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Our holdings include hundreds of glass and film negatives/transparencies that we've scanned ourselves; in addition, many other photos on this site were extracted from reference images (high-resolution tiffs) in the Library of Congress research archive. (To query the database click here.) They are adjusted, restored and reworked by your webmaster in accordance with his aesthetic sensibilities before being downsized and turned into the jpegs you see here. All of these images (including "derivative works") are protected by copyright laws of the United States and other jurisdictions and may not be sold, reproduced or otherwise used for commercial purposes without permission.

© 2018 SHORPY INC.

[REV 25-NOV-2014]

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Fledglings: 1942

Fledglings: 1942

1942. "Final assembly at Vultee's Downey, California, plant of the BT-13A 'Valiant' basic trainer -- a fast, sturdy ship powered by a Pratt & Whitney Wasp engine." Photo by Alfred Palmer for the Office of War Information. View full size.

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One of my best memories as a kid

was helping a gentleman restore a BT-13 when I was in high school. This was in northern Illinois back in the mid-1970s. After it was finished in the blue and yellow paint scheme and he had it all inspected and certified, he took me up for a ride in it. I still remember sitting on my parachute with the canopy open as we took off. Then, once at altitude we did a lot of barrel rolls, Immemlmann turns, wing overs, loops and dives. Wow - what a thrill for an 18 year old kid. It was one of the most the most exciting things I've ever done and I'll never forget the thrill.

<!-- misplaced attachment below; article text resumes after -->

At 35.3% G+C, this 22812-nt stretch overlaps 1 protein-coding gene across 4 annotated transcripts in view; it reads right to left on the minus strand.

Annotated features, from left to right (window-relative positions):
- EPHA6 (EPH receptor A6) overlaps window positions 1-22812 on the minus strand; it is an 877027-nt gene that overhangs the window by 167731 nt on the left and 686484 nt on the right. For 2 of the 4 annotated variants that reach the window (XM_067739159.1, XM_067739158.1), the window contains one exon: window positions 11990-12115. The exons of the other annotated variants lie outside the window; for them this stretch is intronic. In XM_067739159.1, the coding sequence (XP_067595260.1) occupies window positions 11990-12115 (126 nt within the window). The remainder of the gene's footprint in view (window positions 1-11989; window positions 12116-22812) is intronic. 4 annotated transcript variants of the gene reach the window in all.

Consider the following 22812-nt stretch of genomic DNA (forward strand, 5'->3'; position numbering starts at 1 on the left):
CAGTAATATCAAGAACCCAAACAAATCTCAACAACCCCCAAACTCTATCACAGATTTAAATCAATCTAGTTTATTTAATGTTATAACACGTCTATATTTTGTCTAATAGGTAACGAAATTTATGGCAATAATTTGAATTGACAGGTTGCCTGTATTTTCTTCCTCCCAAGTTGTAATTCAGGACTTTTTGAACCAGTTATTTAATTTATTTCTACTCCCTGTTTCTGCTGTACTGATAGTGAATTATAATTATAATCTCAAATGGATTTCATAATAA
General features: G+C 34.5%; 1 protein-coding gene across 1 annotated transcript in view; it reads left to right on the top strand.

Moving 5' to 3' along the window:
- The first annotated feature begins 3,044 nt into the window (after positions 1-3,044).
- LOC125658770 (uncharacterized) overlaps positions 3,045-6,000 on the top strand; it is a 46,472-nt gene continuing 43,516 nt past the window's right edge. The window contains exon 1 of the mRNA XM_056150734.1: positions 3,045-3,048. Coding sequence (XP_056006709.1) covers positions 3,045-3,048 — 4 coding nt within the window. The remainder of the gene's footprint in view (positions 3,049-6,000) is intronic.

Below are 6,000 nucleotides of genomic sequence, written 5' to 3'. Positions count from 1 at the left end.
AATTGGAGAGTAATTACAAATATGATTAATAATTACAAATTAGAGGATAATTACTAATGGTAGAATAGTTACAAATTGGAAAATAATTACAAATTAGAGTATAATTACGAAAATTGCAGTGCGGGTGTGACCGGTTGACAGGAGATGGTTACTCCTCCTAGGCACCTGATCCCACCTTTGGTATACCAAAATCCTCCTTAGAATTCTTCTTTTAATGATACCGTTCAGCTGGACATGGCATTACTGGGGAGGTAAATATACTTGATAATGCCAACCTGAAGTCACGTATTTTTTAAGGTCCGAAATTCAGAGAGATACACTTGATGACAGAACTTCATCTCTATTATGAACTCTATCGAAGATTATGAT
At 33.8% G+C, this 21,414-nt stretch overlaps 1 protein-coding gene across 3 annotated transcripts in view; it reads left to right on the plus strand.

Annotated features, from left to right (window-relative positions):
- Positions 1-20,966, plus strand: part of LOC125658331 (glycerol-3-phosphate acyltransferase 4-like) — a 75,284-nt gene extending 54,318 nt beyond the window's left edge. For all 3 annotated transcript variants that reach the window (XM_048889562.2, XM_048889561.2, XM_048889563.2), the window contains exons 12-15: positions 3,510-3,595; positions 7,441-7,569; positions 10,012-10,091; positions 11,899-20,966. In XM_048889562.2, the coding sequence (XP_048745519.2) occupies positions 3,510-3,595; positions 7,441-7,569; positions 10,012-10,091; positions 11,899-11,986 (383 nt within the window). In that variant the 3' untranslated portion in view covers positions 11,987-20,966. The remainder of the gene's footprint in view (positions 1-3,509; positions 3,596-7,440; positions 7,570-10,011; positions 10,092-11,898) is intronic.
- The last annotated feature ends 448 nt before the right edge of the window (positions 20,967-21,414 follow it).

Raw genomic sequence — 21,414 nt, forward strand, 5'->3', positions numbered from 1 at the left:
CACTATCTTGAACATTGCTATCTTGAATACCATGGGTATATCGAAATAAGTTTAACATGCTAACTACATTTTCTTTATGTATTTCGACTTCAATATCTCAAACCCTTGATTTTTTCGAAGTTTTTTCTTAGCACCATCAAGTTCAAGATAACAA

Not a basic trainer

For the Navy, at least, the Vibrator was an advanced trainer. Real basic training was done in the Stearman N2S Kaydet. Graduates moved on to the SNV (the Vibrator's Navy designation) and then the North American SNJ.

Just like chaparral2f

Here's my brother Jerry in a BT-13 in 1950 or so, looking for the Hun in the Sun, at a Tipton, Pa., airport known at the time as Stultz Field, named to honor Wilmer Stultz, the pilot who did the driving in 1928 when Amelia Earhart made her first transatlantic flight. The next time she did it all herself and all alone, in 1932.

Looks like Herigate Hall

It looks like the line here was what was later (when I worked there) like Heritage Hall, where we had mementos of all the Shuttle and Apollo missions, in addition to the Navajo and hound Dog programs, that North American and Rockwell took on in that building after Vultee shut down at the site.

Vultee vibrator

as they were known where I grew up. There was one at the airport when I was about 10. I would climb into it when no one was around and shoot down hundreds of German aircraft while in that hulk behind a deserted hangar in the hot Illinois sun. Later I discovered that the old plane was airworthy, and the fellow who owned it knew what I was up to but figured I couldn't do any real damage.


Vultee, soon to join into the Consolidated Vultee partnership that will eventually become Convair.


Pondering the meaning of the random writing on that plywood template.

Quite a progression

Used after the war for building the first cruise missiles, then for constructing the Space Shuttle orbiters, and finally the site of a movie studio. The remaining buildings are now being torn down to build a shopping center.

Much more here.

SHORPY HISTORICAL PHOTO ARCHIVE | History in HD is a vintage photo archive featuring thousands of high-definition images from the 1850s to 1960s. (Available as fine-art prints from the Shorpy Archive.) The site is named after Shorpy Higginbotham, a teenage coal miner who lived 100 years ago.

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